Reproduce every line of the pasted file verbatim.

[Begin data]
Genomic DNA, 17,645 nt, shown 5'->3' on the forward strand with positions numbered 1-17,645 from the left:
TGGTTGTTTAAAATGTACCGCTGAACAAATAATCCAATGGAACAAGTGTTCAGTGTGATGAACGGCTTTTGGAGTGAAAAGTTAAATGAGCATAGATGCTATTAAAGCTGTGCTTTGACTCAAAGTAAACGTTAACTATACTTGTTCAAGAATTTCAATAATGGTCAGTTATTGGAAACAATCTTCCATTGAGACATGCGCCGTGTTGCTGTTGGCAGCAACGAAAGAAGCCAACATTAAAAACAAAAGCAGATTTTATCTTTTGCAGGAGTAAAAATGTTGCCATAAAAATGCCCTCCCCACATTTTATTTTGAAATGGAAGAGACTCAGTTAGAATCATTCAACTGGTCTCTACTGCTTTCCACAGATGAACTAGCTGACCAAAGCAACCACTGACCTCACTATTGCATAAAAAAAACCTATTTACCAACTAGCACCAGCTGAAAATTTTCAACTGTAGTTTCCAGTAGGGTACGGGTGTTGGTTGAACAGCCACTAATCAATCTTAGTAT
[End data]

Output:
Genomic DNA, 17,645 nt, shown 5'->3' on the forward strand with positions numbered 1-17,645 from the left:
TGGTTGTTTAAAATGTACCGCTGAACAAATAATCCAATGGAACAAGTGTTCAGTGTGATGAACGGCTTTTGGAGTGAAAAGTTAAATGAGCATAGATGCTATTAAAGCTGTGCTTTGACTCAAAGTAAACGTTAACTATACTTGTTCAAGAATTTCAATAATGGTCAGTTATTGGAAACAATCTTCCATTGAGACATGCGCCGTGTTGCTGTTGGCAGCAACGAAAGAAGCCAACATTAAAAACAAAAGCAGATTTTATCTTTTGCAGGAGTAAAAATGTTGCCATAAAAATGCCCTCCCCACATTTTATTTTGAAATGGAAGAGACTCAGTTAGAATCATTCAACTGGTCTCTACTGCTTTCCACAGATGAACTAGCTGACCAAAGCAACCACTGACCTCACTATTGCATAAAAAAAACCTATTTACCAACTAGCACCAGCTGAAAATTTTCAACTGTAGTTTCCAGTAGGGTACGGGTGTTGGTTGAACAGCCACTAATCAATCTTAGTAT